There were only about four or five people at the Y's basketball court. I started by playing 21 with a couple kids who looked like they were 16 or 17. [There are some interesting regional variations to 21 across the country, some of which are described in the linked Wikipedia entry. Most people don't seem to play "taps" out here. Also, a lot of people substitute threes for the free throws after a made field goal. You generally have to discuss the rules before beginning a game with people you haven't played with before.]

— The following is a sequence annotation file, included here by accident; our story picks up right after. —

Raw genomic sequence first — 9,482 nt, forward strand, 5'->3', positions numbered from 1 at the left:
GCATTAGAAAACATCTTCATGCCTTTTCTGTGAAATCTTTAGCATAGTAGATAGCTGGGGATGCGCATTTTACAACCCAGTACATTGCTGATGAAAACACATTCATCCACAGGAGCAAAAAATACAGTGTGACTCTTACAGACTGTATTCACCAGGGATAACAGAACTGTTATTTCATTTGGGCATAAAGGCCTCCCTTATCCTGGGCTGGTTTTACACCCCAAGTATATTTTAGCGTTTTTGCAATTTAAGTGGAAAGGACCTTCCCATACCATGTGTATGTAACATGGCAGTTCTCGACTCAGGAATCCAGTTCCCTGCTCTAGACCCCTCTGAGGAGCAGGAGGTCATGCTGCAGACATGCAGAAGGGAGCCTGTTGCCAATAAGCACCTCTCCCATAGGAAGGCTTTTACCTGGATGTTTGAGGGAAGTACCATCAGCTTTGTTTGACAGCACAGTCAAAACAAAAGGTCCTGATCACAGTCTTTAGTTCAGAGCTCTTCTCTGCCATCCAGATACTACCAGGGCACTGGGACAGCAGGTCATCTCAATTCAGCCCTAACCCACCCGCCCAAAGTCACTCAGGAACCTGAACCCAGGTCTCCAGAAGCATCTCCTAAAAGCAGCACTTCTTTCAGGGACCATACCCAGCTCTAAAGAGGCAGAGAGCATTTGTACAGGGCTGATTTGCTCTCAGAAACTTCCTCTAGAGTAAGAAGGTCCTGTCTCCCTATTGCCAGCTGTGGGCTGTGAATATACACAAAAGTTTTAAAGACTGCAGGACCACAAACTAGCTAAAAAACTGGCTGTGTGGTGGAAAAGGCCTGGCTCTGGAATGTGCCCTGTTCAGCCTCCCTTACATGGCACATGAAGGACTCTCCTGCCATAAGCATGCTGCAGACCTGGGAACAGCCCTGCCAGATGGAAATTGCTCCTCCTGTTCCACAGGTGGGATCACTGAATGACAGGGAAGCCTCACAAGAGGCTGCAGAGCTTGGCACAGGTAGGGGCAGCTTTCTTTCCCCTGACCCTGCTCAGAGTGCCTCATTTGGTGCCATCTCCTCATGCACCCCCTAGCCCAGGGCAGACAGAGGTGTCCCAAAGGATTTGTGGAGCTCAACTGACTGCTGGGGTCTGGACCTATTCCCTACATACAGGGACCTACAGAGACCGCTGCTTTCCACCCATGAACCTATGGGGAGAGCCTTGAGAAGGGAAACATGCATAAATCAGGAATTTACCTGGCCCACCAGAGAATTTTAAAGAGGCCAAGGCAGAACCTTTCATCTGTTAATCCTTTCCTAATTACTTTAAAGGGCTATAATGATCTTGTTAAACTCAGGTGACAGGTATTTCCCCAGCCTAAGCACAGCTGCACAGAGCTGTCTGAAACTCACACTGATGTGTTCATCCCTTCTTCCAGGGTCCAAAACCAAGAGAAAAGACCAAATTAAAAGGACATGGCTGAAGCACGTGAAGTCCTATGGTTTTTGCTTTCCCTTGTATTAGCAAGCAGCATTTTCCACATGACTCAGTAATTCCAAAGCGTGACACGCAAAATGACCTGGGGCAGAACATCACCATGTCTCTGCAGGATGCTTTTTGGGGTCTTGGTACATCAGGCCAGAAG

One of the kids was terrible, but the other was really great. He could drain the three or an outside jumper even with a hand waving in his face -- and that's what I tried to do over and over: just get a hand in his face as he lined up for a jumper. It didn't faze him. I have never had much of an outside game: I've always been more of a slasher with a somewhat unorthodox approach and finish. I often end up contorting myself to split defenders, and then find myself in the air with my back to the basket trying to make a circus shot. I hit a couple of these shots on the drive, and then surprised myself by hitting a few fall-away jumpers as well once I had gotten the good kid to give me a few steps to respect the drive. At 32, at least I still have some semblance of my first step. The other surprise for me was my ability to make free throws yesterday. I took my time and spun the ball in my hands until my middle finger was on the inflation bladder -- just as my J.V. coach in high school had taught me during some frustrating sessions at the line -- bent my knees slightly and broke my wrist on the follow-through. The good kid waxed us in the first game. In the second game I hit jumpers and some drives to race out to 21, but couldn't hit the three to cap it. The good kid caught up and promptly hit the three to win again. I didn't mind, since I was spotting them about 16 years.